Gunmen kill Somali public radio worker
Sunday, August 18, 2013
Two gunmen shot dead a technician employed at Somalia's state-run
broadcaster Radio Mogadishu on Saturday, the sixth media professional
killed in the country this year, officials and a colleague said.
men armed with pistols shot Ahmed Sharif and escaped the scene. He was
rushed to hospital but he died instantly," said colleague Mohamed Sacid.
was gunned down near his home in the capital Mogadishu just hours after
Somalia publicly executed the only person to be convicted to date of
killing a journalist in the country, ranked as one of the worst in the
world for reporters.
Deputy Information Minister Abdishakur Ali Mire confirmed the death to reporters.
condemn the killing," he said. "He was an innocent man who did nothing
wrong and we expect the law enforcement departments to bring those
responsible to justice."
Watchdog group Reporters Without Borders
(RSF) has called the security situation for media personnel in Somalia's
The country ranks 175th out of 179 countries in the group's 2013 Press Freedom Index.
media professionals were killed in Somalia in 2012 -- the country's
deadliest year on record, according to Reporters Without Borders -- and
about 50 have been killed in the last six years.
came on the same day that convicted murderer Adan Sheikh Abdi was
executed by firing squad in a Mogadishu square for the September 2012
killing of well-known journalist Hassan Yusuf Absuge.
It was not immediately clear whether the attack on Sharif was linked to the execution.
Sheikh Abdi was tried by a military tribunal as a "combatant" for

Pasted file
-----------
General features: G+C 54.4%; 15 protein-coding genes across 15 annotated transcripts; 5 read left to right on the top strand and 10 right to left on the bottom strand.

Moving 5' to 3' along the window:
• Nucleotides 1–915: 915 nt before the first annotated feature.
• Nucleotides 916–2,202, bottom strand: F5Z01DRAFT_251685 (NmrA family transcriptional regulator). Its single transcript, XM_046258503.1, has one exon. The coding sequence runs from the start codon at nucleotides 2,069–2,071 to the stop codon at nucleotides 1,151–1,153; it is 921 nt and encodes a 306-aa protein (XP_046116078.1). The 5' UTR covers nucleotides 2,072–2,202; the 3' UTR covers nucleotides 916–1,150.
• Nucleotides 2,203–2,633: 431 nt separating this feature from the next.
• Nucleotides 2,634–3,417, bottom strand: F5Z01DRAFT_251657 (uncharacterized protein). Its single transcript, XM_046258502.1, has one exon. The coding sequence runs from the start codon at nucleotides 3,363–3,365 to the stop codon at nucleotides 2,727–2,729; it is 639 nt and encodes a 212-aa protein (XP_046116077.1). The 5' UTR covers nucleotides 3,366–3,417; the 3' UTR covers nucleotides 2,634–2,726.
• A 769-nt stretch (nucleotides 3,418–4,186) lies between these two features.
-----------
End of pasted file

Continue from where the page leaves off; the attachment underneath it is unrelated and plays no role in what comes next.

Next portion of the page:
belonging to Somalia's Al-Qaeda-linked Shebab insurgency. He was
sentenced to death in March and his subsequent appeal was rejected.
programming director at independent broadcaster Radio Maanta, was
gunned down in Mogadishu as he left the radio station after working a
His killer is the first person to be put on trial for a journalist's murder in Somalia.
shooting comes just over a month after unidentified gunmen killed
Somali journalist Liban Abdulahi Farah, who worked for a newly launched
satellite TV sation, as he was on his way home in the central town of
Somalia has been ravaged by conflict since 1991, but a
new UN-backed government took power last year, raising hopes of an end
to decades of war.
The attacks on journalists are often blamed on
the Shebab Islamists, but some are also believed to be linked to a
settling of scores within the multiple factions in power.
press rights groups have repeatedly voiced their concern, with
Reporters Without Borders warning Somalia "cannot continue to be
abandoned... to the killers who are decimating civil society."